Select your localized edition:

Close ×

More Ways to Connect

Discover one of our 28 local entrepreneurial communities »

Be the first to know as we launch in new countries and markets around the globe.

Interested in bringing MIT Technology Review to your local market?

MIT Technology ReviewMIT Technology Review - logo

 

Unsupported browser: Your browser does not meet modern web standards. See how it scores »

This past year, i’ve had the great privilege of writing about five entrepreneurs. I interviewed each of them at a critical moment in the life of his or her startup – rather easy to do, actually, as practically every moment in a seed-stage venture is critical. In this, my final column, I’m returning to them to see how their decisions shine in hindsight’s glare. Much to my delight, not only do all five companies still exist, but their founders report that they are thriving. Such assurances may, in part, reflect the necessarily optimistic outlook shared by all those who start companies. But as my old business partner, Jeet Singh, used to say, half of winning the battle is showing up to the fight.

Bill Zebuhr, founder of Ovation Products, fervently believes that millions of kilometers of water mains and sewer pipes will someday be replaced by his Clean Water Appliances, humming away in basements – and in remote villages that now lack clean water – and efficiently transforming wastewater into pure drinkable water. When I wrote about Ovation last December, Zebuhr had exactly one “alpha” unit working and was trying to raise the necessary financing for the next version.

Fortunately, Zebuhr was able to close on $1.4 million in angel investment, which allowed him to create a “beta” model that boosted output from 45 to 75 liters of clean water per hour and dropped production costs from the $50,000 range down to less than $10,000. Now he’s back out on the fund-raising trail, this time hoping to raise four or five million – enough to tool up for real production.

When I spoke to the founder of SwapitShop, Jonathan Attwood, for the March issue, his plan to create a universal currency for children was in danger of failing to reach a critical mass of recognition and credibility. Product manufacturers use Attwood’s “Swapits,” which are redeemable for toys and other goodies on SwapitShop’s eBay-like website, as incentives for children to buy their goods. But without enough children demanding Swapits or enough manufacturers buying and distributing them, the currency and company could slip into fatal obscurity.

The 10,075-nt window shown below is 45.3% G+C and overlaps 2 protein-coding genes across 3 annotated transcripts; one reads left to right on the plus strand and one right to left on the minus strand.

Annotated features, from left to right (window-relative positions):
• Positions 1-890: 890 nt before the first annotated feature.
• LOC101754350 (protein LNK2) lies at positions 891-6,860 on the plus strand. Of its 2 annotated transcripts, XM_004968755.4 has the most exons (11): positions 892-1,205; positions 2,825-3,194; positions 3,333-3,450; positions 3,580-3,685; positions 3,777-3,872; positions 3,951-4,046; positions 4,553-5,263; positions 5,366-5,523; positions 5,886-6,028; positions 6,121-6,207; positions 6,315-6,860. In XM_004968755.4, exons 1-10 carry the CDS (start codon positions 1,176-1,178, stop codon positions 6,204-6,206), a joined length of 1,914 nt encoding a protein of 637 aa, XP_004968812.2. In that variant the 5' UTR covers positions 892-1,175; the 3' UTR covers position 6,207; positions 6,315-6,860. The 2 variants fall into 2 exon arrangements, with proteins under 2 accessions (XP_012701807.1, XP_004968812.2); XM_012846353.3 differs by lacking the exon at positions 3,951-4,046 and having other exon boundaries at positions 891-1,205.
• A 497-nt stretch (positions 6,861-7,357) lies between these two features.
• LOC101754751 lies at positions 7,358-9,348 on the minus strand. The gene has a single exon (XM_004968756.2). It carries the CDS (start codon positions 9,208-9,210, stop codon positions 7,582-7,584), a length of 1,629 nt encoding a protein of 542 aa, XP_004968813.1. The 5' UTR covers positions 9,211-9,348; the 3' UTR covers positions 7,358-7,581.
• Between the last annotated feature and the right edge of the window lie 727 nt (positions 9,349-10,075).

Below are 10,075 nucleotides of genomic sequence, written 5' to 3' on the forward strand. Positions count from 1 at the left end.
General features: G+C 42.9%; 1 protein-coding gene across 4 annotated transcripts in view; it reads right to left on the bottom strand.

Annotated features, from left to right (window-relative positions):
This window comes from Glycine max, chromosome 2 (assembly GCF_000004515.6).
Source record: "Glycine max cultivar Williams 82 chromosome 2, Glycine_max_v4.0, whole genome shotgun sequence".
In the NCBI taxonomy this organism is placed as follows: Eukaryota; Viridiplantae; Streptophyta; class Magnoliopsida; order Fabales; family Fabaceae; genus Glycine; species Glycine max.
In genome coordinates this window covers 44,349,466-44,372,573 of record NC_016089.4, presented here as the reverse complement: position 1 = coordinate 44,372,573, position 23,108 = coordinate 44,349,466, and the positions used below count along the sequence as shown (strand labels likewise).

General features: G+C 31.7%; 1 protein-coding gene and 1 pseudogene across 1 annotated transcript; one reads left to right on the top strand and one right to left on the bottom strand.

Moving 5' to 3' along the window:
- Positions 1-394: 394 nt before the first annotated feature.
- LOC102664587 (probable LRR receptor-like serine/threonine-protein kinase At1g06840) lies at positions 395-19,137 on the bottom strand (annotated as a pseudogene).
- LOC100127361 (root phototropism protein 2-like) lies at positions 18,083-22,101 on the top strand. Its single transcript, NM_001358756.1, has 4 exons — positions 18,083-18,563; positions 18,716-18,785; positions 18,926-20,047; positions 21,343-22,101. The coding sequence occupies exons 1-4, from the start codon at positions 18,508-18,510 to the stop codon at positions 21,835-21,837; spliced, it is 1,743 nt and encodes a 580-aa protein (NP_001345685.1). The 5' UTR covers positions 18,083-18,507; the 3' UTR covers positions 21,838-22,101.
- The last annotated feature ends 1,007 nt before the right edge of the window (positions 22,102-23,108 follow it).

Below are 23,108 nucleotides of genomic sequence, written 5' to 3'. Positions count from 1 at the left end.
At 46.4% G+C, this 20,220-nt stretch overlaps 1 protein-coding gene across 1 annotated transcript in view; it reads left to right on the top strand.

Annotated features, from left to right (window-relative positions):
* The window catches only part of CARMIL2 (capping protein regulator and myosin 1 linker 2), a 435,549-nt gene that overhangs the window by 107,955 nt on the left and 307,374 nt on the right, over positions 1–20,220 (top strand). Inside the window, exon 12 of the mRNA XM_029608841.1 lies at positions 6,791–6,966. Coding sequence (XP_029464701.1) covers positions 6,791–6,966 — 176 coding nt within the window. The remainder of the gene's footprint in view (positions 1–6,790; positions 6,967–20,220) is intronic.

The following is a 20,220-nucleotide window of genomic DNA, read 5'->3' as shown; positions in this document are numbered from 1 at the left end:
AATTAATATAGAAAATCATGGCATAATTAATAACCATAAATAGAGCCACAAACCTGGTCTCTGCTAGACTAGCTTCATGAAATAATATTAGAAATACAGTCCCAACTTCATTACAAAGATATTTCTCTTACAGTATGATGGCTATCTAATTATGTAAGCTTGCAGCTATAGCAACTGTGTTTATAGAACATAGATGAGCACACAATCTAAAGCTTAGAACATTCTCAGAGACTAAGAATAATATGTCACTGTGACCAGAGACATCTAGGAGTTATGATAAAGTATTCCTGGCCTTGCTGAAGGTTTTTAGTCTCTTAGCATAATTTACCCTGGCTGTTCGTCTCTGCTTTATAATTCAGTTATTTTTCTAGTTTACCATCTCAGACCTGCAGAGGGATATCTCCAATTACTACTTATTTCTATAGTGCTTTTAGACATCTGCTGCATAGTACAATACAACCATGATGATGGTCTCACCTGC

Attwood happily reports that he’s increased Swapit sales to the point where the company is profitable and he is planning to double his staff. “Last year, if someone offered us £100 to sweep the street, we’d have taken it,” laughs Attwood. “Now we can finally start thinking about how to strategically grow our business.”

0 comments about this story. Start the discussion »

Tagged: Communications

Reprints and Permissions | Send feedback to the editor

From the Archives

Close

Introducing MIT Technology Review Insider.

Already a Magazine subscriber?

You're automatically an Insider. It's easy to activate or upgrade your account.

Activate Your Account

Become an Insider

It's the new way to subscribe. Get even more of the tech news, research, and discoveries you crave.

Sign Up

Learn More

Find out why MIT Technology Review Insider is for you and explore your options.

Show Me